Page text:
Politicians like to tout good things that happen on their watch (or bad things on their opponent’s).
As his term was about to expire, outgoing Gov. Strickland noted the state’s unemployment trend was already improving, just in time for Kasich to take credit for it.
"We are one of only two states to have eight consecutive months of declining unemployment," Strickland said. PolitiFact Ohio checked the numbers and rated his claim True.
On the flip side, Republicans hammered Strickland over Ohio job losses during the gubernatorial campaign. In their campaign against Strickland. "Ohio lost 400,000 jobs on his watch," the Republican Governors Association proclaimed in an attack ad.
PolitiFact Ohio rated that claim Half True. The number was correct, but it was inaccurate to put all the blame for Ohio’s economic woes on Strickland.
Two experts we talked to agreed Kasich’s policies are pro-business. But neither believes Kasich can take credit for the creation of 45,100 jobs.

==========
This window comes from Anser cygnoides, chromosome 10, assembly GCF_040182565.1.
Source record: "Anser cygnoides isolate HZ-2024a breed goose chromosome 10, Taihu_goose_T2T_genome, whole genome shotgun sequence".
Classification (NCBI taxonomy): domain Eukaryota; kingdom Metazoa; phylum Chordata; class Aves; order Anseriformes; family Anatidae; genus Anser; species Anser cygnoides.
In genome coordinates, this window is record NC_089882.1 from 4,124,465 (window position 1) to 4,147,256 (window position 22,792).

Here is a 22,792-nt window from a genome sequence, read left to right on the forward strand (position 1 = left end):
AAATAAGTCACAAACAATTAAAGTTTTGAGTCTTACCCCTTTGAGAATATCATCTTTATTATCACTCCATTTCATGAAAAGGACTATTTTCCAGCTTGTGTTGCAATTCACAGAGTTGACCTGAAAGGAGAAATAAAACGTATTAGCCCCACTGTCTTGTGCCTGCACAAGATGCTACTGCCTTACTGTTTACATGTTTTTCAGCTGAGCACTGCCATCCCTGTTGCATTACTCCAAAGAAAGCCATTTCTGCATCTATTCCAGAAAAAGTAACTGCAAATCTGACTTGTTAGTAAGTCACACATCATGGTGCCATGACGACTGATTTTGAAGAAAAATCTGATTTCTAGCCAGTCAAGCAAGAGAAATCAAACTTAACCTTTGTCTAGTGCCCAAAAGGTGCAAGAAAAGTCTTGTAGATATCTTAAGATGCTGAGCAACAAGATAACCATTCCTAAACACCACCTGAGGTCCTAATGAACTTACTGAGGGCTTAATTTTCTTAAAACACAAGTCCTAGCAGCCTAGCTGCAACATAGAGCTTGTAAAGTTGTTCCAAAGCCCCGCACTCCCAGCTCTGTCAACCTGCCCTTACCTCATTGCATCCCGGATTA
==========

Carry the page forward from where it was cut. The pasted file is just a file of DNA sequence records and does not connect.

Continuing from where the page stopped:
What really drives job creation is the business cycle, and that began to turn around in June of 2009, said Ken Mayland, an economist with ClearView Economics in Pepper Pike, Ohio.
Job creation numbers going back to January 2010 prove that out. Ohio has created 104,300 jobs over that time.
"It helps to have the business cycle for you as opposed to against you," Mayland said.
Just ask former President George H.W. Bush.
The elder Bush lost his re-election to Bill Clinton despite a recovering economy, Mayland said, because the perception was that the economy was doing poorly. Clinton "basically rode the economic wave upwards through the rest of the ’90s, or a good part of ’90s," he said.
Leroy Brooks, Mellen Chair of Finance at John Carroll University, also credits the job growth during Kasich’s term so far to a continuation of what started last year when demand for Ohio products started to increase and inventories started coming down.
"He did not cause the growth we had in the first couple quarters," Brooks said.
That said, Brooks would agree that Kasich’s policies are more likely to produce jobs, but if the economy retrenches as some are predicting, it won’t really matter.